A new national survey by ScottRasmussen.com shows that 42% of Americans support the general idea of cities giving tax breaks and other incentives in order to get companies to move to those cities. Twenty-eight percent (28%) say it’s not a good idea and 30% aren’t sure.
Similarly, 49% of Americans say it’s a good thing for a community when tech companies become the biggest employers in town. Only 13% say it’s a bad thing, and 38% aren’t sure.
These results are in-line with other recent ScottRasmussen.com surveys showing that most voters have positive views of most new technologies and also do not support efforts to break up the major tech companies.
Seventy-percent (70%) of voters say that it would be a good thing if a tech firm established a major new facility in their area, while only 8% say it would be a bad thing.
Republicans are more likely than Democrats to support the idea of offering companies tax breaks and other financial incentives to get them to open a facility in their area. Still, by a 41% to 30% margin, more Democrats support that idea than those who oppose it (see crosstab results).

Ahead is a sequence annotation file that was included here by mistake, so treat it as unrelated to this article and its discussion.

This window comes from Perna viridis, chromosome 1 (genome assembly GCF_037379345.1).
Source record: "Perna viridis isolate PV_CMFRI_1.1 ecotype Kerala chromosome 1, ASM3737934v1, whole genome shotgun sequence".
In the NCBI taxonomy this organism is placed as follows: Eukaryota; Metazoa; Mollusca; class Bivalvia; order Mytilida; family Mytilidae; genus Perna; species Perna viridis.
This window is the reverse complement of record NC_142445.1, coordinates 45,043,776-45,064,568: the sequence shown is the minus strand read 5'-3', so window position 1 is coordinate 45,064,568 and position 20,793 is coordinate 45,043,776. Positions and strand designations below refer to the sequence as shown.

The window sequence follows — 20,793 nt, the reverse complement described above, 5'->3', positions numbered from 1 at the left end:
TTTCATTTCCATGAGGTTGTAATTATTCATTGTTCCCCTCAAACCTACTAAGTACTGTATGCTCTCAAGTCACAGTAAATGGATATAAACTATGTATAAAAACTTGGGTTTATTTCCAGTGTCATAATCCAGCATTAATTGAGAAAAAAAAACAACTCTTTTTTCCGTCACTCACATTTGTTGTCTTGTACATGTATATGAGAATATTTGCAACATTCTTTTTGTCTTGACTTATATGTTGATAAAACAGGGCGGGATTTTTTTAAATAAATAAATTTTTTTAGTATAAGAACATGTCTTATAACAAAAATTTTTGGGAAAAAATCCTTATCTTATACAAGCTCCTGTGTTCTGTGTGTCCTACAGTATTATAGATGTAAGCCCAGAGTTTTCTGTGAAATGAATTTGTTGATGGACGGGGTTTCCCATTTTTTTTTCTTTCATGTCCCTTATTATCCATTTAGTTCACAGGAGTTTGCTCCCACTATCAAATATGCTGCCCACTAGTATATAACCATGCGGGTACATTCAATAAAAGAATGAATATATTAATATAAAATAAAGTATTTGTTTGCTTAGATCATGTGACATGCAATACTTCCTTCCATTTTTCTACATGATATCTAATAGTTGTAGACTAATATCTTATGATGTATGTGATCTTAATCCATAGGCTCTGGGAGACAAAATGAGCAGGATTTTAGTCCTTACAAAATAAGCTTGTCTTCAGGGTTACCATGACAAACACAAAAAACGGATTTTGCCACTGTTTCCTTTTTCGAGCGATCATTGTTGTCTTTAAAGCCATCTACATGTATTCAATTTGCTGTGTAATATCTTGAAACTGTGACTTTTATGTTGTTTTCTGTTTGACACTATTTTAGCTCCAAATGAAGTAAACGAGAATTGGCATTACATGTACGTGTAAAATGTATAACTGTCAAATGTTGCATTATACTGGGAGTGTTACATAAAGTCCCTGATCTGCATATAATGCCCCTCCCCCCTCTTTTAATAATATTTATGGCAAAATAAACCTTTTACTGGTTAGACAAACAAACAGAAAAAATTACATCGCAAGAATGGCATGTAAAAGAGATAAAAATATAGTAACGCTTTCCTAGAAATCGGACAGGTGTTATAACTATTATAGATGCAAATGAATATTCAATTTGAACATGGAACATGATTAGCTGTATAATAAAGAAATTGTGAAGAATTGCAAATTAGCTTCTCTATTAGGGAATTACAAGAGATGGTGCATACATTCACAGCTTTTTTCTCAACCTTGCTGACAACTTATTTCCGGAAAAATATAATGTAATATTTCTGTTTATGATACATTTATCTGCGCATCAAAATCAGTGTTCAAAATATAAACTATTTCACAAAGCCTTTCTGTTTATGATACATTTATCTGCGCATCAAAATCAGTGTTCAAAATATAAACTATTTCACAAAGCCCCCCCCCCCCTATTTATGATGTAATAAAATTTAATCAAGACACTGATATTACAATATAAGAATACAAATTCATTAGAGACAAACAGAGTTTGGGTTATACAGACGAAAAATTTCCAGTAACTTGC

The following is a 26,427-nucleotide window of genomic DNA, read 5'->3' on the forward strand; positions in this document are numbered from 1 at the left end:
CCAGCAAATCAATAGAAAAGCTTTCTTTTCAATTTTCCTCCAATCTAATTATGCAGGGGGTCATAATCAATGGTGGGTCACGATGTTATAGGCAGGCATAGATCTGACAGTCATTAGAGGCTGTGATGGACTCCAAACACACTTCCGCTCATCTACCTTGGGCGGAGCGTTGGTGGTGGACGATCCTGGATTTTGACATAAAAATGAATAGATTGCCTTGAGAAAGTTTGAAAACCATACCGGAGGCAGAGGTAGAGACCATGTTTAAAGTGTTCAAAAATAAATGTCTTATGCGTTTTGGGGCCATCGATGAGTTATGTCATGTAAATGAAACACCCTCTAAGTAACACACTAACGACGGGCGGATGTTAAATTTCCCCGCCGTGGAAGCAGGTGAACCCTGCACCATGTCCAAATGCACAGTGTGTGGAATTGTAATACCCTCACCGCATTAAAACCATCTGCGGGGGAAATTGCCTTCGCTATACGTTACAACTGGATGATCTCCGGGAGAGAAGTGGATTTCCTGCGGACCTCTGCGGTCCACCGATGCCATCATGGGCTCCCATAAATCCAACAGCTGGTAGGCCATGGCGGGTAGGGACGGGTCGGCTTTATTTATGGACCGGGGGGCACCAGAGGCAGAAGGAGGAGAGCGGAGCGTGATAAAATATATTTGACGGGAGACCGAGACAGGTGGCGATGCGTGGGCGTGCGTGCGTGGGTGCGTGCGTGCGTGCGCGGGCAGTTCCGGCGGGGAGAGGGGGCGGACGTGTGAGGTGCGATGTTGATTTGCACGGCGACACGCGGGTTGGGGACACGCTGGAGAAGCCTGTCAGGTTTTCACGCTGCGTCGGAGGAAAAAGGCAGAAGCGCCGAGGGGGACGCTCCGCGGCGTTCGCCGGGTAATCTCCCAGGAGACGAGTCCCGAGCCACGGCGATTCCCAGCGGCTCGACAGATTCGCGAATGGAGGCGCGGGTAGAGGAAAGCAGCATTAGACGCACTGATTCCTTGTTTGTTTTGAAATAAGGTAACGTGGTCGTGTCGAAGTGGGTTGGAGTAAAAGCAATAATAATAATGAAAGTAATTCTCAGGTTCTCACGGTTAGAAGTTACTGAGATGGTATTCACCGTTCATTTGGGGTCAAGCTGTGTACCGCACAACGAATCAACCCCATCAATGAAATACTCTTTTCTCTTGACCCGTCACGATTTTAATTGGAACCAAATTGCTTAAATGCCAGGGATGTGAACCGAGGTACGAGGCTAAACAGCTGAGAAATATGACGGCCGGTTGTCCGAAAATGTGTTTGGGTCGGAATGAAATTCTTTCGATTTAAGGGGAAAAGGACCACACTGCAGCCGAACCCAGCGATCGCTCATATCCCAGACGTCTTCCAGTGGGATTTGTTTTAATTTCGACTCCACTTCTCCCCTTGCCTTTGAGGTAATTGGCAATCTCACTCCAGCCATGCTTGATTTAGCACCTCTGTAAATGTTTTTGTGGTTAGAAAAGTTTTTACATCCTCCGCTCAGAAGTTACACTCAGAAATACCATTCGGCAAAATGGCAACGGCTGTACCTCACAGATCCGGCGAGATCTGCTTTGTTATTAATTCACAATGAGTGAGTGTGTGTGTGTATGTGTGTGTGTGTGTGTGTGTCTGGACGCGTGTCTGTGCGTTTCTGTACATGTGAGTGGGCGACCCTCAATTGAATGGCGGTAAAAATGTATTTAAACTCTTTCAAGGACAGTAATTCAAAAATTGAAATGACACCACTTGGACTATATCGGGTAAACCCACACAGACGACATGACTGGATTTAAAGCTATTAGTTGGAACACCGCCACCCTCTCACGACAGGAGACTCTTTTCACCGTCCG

As for a major recent example of this phenomenon, only 40% followed the recent news of Amazon deciding to split its new second headquarters between New York City and Arlington, Virginia in suburban Washington, D.C.
Some residents and local politicians in the neighborhoods near Amazon’s chosen location in New York City are attempting to block the move based on predictions of higher rents and more traffic and crowding. The protest movements also object to the heavy tax breaks Amazon has received, especially since it is now the most valuable public company in the world.
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This national survey of 1,003 Registered Voters was conducted January 16-17, 2019 by ScottRasmussen.com and HarrisX, a leading research company specializing in online surveys (see Methodology and the demographic profile of our sample). The Margin of Error is +/- 3.1 percentage points with a 95% level of confidence.
Neither Scott Rasmussen nor ScottRasmussen.com has any relationship with Rasmussen Reports® (see About Us).